Flynn's Plea Deal Makes It Clear He's A Key Witness. But Against Whom?
The former national security adviser might have evidence implicating Trump in crimes, but it's unclear if that's where special counsel Robert Mueller is headed.
WASHINGTON – Special counsel Robert Mueller’s agreement to let former White House adviser Michael Flynn plead guilty to just one count of a routine criminal charge suggests that Flynn has valuable information on senior officials in President Donald Trump’s administration or in his 2016 campaign, former federal prosecutors told BuzzFeed News Friday.
But the charge to which Flynn pleaded guilty – lying to federal officials – gives little indication of what other people or actions Mueller might be pursuing as he investigates Russia’s meddling in the presidential election and possible coordination with Trump associates.
“Mueller doesn’t want to give a road map to the other charges that may be out there,” said former federal prosecutor Jaimie Nawaday, now an attorney at Kelley Drye law firm in New York.
If Mueller had charged Flynn with a more substantial offense or a certain type of conspiracy, “that would fuel speculation about who’s next, who’s in Mueller’s orbit and what might be coming next,” Nawaday told BuzzFeed News.
With only a few Trump associates holding more seniority than Flynn held, it remains unclear whether Mueller would bring additional charges – particularly against Trump himself – or simply give a report to Congress, which could decide whether to begin impeachment proceedings.
Legal scholars have disputed whether an incumbent president can be charged criminally.
“What we really are waiting for is the ultimate chess move by the Mueller team,” former federal prosecutor Jennifer Rodgers, who is now executive director of Columbia Law School’s Center for the Advancement of Public Integrity, told BuzzFeed News. “Are they really going to look to charge up the chain, or are they charging people to gather damaging facts that will go into a report that goes to the House [of Representatives] and sets out a strong case for impeachment?”
Flynn entered his guilty plea Friday to the exact same charge that one-time campaign adviser George Papadopoulos pleaded guilty to in October. But Flynn’s plea is far more significant than Papadopoulos’ because Flynn held senior positions in both the Trump campaign and the Trump administration.
A former director of the Defense Intelligence Agency, Flynn was Trump’s national security adviser for 24 days at the beginning of the year until he was fired when his contacts with Russian Ambassador Sergey Kislyak became public. He’d been a key figure in the Trump campaign since February 2016.
Flynn’s close relationship to Trump makes him valuable to prosecutors seeking information and evidence on Trump’s closest aides and on the president himself. Flynn likely will receive a vastly reduced sentence if prosecutors conclude he has provided “substantial assistance” in their investigation, according to court filings.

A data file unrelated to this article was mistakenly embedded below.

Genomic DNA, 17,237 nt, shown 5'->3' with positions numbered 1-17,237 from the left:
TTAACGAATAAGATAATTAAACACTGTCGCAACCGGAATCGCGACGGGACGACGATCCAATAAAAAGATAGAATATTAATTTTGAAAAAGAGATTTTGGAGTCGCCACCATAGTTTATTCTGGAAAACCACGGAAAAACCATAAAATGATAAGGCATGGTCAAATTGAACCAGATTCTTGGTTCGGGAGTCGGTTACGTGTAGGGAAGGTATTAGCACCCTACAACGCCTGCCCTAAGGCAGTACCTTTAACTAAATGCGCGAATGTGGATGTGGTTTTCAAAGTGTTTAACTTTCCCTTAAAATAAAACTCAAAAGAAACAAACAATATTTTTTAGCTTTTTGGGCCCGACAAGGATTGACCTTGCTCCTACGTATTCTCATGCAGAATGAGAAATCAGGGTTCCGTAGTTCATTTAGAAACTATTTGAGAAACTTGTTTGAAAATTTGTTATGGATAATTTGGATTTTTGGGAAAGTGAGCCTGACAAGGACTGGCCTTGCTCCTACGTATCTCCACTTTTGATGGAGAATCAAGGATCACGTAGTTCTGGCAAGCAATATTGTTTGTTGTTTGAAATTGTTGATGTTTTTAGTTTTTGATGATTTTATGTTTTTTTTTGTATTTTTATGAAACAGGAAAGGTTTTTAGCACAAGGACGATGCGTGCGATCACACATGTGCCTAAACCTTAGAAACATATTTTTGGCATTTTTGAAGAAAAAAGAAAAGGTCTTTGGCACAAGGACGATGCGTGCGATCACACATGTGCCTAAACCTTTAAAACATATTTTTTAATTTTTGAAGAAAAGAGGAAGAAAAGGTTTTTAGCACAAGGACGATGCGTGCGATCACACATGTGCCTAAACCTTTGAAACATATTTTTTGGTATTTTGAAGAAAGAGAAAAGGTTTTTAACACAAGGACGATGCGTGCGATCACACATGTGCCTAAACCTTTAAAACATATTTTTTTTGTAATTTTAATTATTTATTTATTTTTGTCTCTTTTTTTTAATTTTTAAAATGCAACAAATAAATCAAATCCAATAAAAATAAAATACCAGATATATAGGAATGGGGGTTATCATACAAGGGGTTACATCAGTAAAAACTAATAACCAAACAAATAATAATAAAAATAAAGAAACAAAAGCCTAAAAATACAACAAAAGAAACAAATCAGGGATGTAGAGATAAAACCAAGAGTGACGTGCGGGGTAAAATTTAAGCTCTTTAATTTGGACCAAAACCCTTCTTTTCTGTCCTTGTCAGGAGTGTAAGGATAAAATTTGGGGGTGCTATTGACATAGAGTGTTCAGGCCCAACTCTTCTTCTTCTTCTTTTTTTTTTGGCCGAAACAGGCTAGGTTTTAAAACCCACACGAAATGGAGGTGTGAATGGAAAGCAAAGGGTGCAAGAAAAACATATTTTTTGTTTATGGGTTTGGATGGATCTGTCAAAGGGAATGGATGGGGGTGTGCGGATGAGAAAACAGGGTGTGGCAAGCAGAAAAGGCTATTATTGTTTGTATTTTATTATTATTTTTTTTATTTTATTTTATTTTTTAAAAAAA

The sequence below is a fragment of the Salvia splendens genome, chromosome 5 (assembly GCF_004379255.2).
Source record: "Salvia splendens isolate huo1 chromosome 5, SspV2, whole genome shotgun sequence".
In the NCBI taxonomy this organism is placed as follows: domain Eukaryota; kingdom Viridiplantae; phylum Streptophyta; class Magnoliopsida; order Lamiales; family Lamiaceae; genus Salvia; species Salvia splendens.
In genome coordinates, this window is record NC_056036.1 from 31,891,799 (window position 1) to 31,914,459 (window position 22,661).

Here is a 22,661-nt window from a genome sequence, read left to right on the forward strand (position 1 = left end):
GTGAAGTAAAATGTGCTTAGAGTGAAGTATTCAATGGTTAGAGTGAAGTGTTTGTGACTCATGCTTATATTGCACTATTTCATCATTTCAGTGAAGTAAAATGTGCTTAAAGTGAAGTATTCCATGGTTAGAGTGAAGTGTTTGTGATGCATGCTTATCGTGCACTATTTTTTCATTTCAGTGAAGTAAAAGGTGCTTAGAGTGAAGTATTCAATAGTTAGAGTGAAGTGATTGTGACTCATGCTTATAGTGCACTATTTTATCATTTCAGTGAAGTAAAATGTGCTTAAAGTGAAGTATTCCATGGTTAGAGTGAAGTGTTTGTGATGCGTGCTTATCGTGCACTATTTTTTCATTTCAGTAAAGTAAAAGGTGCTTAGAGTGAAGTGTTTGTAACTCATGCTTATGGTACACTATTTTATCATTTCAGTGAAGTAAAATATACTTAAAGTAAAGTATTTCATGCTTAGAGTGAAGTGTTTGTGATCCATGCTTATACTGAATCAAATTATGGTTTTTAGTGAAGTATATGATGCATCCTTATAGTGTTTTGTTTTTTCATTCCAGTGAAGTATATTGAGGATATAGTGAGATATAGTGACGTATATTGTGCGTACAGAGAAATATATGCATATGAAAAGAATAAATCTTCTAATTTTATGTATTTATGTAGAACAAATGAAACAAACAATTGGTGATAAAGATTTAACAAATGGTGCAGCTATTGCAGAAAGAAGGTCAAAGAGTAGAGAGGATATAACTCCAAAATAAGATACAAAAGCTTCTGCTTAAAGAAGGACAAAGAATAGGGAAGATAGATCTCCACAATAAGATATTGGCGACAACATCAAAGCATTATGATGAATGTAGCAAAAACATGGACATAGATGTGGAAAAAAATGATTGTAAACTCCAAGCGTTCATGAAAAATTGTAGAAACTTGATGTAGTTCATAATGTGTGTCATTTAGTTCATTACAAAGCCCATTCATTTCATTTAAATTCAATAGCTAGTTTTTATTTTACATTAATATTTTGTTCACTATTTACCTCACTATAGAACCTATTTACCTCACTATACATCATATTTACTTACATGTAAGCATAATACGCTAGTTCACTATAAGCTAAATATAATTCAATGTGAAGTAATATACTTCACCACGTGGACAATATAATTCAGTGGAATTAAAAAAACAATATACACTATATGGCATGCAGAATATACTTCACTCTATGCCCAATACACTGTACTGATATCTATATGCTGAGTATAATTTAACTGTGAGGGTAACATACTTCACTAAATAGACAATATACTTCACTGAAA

“They wouldn’t sign him up if he didn’t have anything of substance to give them toward a prosecution,” Rodgers said.
The conduct underlying Flynn’s guilty plea suggests a possible violation of the Logan Act, an obscure law dating to 1799 that makes it illegal for private citizens to negotiate with foreign governments. Flynn admitted speaking twice to Russia’s ambassador to the US in December, weeks before Trump was inaugurated, about Russia’s response to international events at the time.
But noting that the Logan Act has never been used to prosecute someone, Rodgers said it would be “highly unusual to break it out at this stage” and possibly charge Trump.
The charges against Flynn were mild considering all the actions he took since retiring as head of the Defense Intelligence Agency in mid-2014, some analysts said.
In 2015, shortly before he joined the Trump campaign, Flynn was paid $33,000 to speak at a gala in Moscow where he sat next to Russian President Vladimir Putin. In 2016, after joining the Trump campaign, Flynn was paid $530,000 by a Turkish businessman for advocacy work in the US on behalf of the Turkish Republic, but he did not initially disclose his work to the Justice Department.
Court records filed by Mueller note that even when Flynn belatedly filed disclosure reports with the Justice Department in March, he “made materially false statements and omissions” about his advocacy and the Turkish government’s supervision of his work. Although Mueller could have charged Flynn with violating federal disclosure laws, he simply included Flynn’s disclosure violations as an example of false statements he made to federal officials.
“This deal was very good for Michael Flynn,” former federal prosecutor Renato Mariotti told CNN this afternoon. “That tells me Mr. Mueller believes he’s getting very substantial assistance…that would lead to the prosecution of somebody very significant.”